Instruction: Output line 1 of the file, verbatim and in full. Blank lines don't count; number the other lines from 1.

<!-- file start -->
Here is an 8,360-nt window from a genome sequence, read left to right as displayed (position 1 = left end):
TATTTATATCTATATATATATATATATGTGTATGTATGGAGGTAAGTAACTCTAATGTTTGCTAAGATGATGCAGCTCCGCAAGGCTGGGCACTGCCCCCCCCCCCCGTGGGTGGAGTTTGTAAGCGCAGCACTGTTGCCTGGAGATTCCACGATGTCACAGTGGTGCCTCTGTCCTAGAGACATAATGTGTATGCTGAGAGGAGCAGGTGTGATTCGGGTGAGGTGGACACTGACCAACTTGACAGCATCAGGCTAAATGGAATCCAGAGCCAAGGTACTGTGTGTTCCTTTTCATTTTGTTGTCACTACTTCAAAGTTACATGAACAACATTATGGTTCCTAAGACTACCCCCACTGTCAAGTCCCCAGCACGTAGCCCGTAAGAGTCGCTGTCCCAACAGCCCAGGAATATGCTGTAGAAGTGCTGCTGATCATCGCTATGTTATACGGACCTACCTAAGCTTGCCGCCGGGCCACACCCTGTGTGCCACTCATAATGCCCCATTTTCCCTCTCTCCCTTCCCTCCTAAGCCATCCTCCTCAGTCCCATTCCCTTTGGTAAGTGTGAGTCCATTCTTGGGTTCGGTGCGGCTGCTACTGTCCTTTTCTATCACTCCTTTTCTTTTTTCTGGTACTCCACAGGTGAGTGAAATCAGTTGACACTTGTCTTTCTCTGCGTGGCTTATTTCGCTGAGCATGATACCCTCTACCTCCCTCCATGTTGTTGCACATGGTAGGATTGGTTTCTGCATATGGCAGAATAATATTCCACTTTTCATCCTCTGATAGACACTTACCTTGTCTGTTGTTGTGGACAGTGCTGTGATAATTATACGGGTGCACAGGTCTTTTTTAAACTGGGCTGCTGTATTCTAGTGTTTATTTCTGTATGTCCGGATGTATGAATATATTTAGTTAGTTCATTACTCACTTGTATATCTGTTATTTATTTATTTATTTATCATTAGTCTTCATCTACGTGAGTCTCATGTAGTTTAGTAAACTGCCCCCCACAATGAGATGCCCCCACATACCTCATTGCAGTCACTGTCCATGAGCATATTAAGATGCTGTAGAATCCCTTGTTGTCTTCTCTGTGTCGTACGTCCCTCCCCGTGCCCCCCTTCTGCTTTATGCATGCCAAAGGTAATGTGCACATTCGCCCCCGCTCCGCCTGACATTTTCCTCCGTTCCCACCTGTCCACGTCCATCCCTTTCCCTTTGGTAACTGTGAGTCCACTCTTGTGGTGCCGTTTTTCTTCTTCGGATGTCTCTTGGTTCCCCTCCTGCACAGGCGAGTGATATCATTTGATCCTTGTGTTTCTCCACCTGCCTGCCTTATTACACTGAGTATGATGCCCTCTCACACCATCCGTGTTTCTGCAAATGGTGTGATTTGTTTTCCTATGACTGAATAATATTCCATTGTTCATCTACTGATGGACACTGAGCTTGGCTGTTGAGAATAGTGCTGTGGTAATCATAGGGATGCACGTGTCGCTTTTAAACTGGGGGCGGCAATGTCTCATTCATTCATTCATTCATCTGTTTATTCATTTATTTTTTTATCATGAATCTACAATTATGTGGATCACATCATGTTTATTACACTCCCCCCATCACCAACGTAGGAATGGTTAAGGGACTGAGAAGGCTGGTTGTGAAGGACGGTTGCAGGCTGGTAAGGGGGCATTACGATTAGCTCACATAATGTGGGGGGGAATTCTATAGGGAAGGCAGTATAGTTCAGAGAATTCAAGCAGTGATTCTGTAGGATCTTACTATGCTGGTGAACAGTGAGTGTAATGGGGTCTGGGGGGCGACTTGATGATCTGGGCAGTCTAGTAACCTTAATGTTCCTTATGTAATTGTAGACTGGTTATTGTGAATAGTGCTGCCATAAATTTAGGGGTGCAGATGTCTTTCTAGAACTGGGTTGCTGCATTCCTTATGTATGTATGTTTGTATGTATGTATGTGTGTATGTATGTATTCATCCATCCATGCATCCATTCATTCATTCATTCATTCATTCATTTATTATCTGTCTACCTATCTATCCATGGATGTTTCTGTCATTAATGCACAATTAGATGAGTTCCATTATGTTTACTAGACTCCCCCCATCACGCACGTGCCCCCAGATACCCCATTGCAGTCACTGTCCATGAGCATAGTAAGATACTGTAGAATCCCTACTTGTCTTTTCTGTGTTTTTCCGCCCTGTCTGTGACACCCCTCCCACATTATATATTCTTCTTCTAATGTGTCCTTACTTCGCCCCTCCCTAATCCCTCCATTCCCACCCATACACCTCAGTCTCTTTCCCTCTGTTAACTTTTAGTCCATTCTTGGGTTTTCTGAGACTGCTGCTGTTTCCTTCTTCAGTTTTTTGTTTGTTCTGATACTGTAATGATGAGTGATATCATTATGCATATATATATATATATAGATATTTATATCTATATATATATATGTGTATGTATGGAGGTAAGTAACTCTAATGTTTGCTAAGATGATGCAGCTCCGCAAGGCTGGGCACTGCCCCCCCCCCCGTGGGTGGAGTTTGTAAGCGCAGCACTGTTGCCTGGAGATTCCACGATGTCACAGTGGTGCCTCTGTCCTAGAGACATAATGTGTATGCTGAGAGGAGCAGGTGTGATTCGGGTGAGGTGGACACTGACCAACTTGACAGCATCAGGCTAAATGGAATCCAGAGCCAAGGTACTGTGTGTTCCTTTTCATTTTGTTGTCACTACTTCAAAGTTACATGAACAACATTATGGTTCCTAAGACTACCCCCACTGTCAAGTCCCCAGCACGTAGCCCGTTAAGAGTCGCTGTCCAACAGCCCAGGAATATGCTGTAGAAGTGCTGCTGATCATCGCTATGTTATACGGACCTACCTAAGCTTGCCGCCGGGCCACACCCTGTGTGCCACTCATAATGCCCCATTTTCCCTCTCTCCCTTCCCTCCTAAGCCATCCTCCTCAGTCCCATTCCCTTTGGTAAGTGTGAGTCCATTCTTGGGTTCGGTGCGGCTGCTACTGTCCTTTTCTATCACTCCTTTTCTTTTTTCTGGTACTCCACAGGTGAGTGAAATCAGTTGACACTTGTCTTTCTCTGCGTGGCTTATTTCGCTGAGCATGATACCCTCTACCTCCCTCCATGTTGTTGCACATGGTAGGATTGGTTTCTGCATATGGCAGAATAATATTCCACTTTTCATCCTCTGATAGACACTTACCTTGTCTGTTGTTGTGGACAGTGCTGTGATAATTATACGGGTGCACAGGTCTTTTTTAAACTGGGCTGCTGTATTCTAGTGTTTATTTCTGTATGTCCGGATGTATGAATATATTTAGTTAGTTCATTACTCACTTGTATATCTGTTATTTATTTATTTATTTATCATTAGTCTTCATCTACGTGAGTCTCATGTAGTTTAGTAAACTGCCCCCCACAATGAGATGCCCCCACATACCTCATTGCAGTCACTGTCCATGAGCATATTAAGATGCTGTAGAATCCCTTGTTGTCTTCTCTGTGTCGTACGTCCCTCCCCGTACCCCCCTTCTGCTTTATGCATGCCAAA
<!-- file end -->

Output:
Here is an 8,360-nt window from a genome sequence, read left to right as displayed (position 1 = left end):